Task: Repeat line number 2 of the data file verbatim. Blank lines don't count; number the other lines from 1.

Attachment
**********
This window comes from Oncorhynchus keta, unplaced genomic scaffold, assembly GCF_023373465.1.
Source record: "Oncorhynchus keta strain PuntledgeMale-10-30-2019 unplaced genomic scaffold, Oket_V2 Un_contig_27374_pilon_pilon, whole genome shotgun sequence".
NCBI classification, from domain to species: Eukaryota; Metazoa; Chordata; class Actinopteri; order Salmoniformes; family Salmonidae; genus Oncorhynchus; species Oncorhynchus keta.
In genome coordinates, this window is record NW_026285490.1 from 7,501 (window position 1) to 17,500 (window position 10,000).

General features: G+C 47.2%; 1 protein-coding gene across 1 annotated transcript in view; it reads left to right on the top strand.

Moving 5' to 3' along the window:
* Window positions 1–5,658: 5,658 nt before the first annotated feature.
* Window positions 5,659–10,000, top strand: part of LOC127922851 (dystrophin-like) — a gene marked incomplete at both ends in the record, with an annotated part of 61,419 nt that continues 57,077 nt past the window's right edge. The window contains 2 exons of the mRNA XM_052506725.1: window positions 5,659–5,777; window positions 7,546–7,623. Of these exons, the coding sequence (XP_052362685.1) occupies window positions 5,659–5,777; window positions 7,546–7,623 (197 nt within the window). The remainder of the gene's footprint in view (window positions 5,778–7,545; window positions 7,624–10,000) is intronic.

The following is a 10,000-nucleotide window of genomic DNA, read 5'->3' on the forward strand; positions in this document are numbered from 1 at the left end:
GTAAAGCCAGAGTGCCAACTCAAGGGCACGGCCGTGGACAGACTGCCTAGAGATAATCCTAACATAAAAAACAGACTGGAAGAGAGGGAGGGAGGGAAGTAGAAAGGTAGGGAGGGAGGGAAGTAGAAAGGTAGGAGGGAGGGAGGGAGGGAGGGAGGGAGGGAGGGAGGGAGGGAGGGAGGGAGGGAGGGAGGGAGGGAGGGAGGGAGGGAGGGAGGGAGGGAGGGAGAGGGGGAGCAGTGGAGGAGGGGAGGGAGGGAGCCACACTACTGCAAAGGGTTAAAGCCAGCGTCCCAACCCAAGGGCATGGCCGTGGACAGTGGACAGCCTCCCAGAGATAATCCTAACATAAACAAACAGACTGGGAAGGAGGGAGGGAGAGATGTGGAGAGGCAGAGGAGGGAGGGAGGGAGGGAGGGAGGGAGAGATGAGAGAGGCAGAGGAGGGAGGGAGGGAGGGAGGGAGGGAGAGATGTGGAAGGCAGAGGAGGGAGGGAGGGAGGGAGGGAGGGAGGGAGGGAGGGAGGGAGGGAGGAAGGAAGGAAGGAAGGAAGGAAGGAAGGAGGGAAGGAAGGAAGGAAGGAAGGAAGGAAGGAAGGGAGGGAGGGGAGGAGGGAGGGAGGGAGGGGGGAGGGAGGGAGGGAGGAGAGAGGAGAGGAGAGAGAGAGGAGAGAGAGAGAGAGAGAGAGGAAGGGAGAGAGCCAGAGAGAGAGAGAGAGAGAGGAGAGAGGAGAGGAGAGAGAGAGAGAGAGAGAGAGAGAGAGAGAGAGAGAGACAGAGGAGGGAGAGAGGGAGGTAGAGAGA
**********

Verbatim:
Source record: "Oncorhynchus keta strain PuntledgeMale-10-30-2019 unplaced genomic scaffold, Oket_V2 Un_contig_27374_pilon_pilon, whole genome shotgun sequence".